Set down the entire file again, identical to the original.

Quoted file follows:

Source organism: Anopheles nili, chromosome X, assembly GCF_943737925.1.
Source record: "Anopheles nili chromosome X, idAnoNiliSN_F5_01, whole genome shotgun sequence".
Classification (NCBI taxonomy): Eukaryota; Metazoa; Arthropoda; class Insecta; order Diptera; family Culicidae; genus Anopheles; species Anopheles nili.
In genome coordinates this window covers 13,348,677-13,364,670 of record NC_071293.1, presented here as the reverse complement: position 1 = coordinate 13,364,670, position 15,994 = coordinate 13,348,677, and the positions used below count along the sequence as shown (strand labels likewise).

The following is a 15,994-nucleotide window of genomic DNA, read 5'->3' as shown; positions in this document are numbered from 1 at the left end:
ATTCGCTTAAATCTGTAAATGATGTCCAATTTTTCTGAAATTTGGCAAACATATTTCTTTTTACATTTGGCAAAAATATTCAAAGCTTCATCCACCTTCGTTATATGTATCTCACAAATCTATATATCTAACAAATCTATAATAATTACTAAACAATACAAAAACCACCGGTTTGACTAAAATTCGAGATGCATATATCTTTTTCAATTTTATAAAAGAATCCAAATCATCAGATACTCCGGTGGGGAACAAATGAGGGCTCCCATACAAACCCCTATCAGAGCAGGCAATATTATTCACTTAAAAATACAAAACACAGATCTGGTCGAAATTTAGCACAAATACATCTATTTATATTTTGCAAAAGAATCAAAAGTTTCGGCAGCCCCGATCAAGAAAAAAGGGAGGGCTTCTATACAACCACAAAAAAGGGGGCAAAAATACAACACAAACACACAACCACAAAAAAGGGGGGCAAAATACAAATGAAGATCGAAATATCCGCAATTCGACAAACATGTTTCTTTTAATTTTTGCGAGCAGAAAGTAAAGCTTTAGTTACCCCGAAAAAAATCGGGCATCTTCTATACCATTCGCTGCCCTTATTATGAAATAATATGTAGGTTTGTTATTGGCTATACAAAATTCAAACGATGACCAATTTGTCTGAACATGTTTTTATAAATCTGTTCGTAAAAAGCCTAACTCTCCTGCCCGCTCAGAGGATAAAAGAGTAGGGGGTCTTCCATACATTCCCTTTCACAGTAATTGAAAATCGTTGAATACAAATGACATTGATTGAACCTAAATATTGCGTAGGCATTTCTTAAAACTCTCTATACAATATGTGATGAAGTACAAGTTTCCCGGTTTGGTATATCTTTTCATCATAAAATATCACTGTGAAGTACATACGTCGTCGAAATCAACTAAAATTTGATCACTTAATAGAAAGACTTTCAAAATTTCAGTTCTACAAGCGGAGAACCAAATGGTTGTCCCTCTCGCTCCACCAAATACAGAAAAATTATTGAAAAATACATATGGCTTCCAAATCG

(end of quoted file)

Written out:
Source organism: Anopheles nili, chromosome X, assembly GCF_943737925.1.
Source record: "Anopheles nili chromosome X, idAnoNiliSN_F5_01, whole genome shotgun sequence".
Classification (NCBI taxonomy): Eukaryota; Metazoa; Arthropoda; class Insecta; order Diptera; family Culicidae; genus Anopheles; species Anopheles nili.
In genome coordinates this window covers 13,348,677-13,364,670 of record NC_071293.1, presented here as the reverse complement: position 1 = coordinate 13,364,670, position 15,994 = coordinate 13,348,677, and the positions used below count along the sequence as shown (strand labels likewise).

The following is a 15,994-nucleotide window of genomic DNA, read 5'->3' as shown; positions in this document are numbered from 1 at the left end:
ATTCGCTTAAATCTGTAAATGATGTCCAATTTTTCTGAAATTTGGCAAACATATTTCTTTTTACATTTGGCAAAAATATTCAAAGCTTCATCCACCTTCGTTATATGTATCTCACAAATCTATATATCTAACAAATCTATAATAATTACTAAACAATACAAAAACCACCGGTTTGACTAAAATTCGAGATGCATATATCTTTTTCAATTTTATAAAAGAATCCAAATCATCAGATACTCCGGTGGGGAACAAATGAGGGCTCCCATACAAACCCCTATCAGAGCAGGCAATATTATTCACTTAAAAATACAAAACACAGATCTGGTCGAAATTTAGCACAAATACATCTATTTATATTTTGCAAAAGAATCAAAAGTTTCGGCAGCCCCGATCAAGAAAAAAGGGAGGGCTTCTATACAACCACAAAAAAGGGGGCAAAAATACAACACAAACACACAACCACAAAAAAGGGGGGCAAAATACAAATGAAGATCGAAATATCCGCAATTCGACAAACATGTTTCTTTTAATTTTTGCGAGCAGAAAGTAAAGCTTTAGTTACCCCGAAAAAAATCGGGCATCTTCTATACCATTCGCTGCCCTTATTATGAAATAATATGTAGGTTTGTTATTGGCTATACAAAATTCAAACGATGACCAATTTGTCTGAACATGTTTTTATAAATCTGTTCGTAAAAAGCCTAACTCTCCTGCCCGCTCAGAGGATAAAAGAGTAGGGGGTCTTCCATACATTCCCTTTCACAGTAATTGAAAATCGTTGAATACAAATGACATTGATTGAACCTAAATATTGCGTAGGCATTTCTTAAAACTCTCTATACAATATGTGATGAAGTACAAGTTTCCCGGTTTGGTATATCTTTTCATCATAAAATATCACTGTGAAGTACATACGTCGTCGAAATCAACTAAAATTTGATCACTTAATAGAAAGACTTTCAAAATTTCAGTTCTACAAGCGGAGAACCAAATGGTTGTCCCTCTCGCTCCACCAAATACAGAAAAATTATTGAAAAATACATATGGCTTCCAAATCG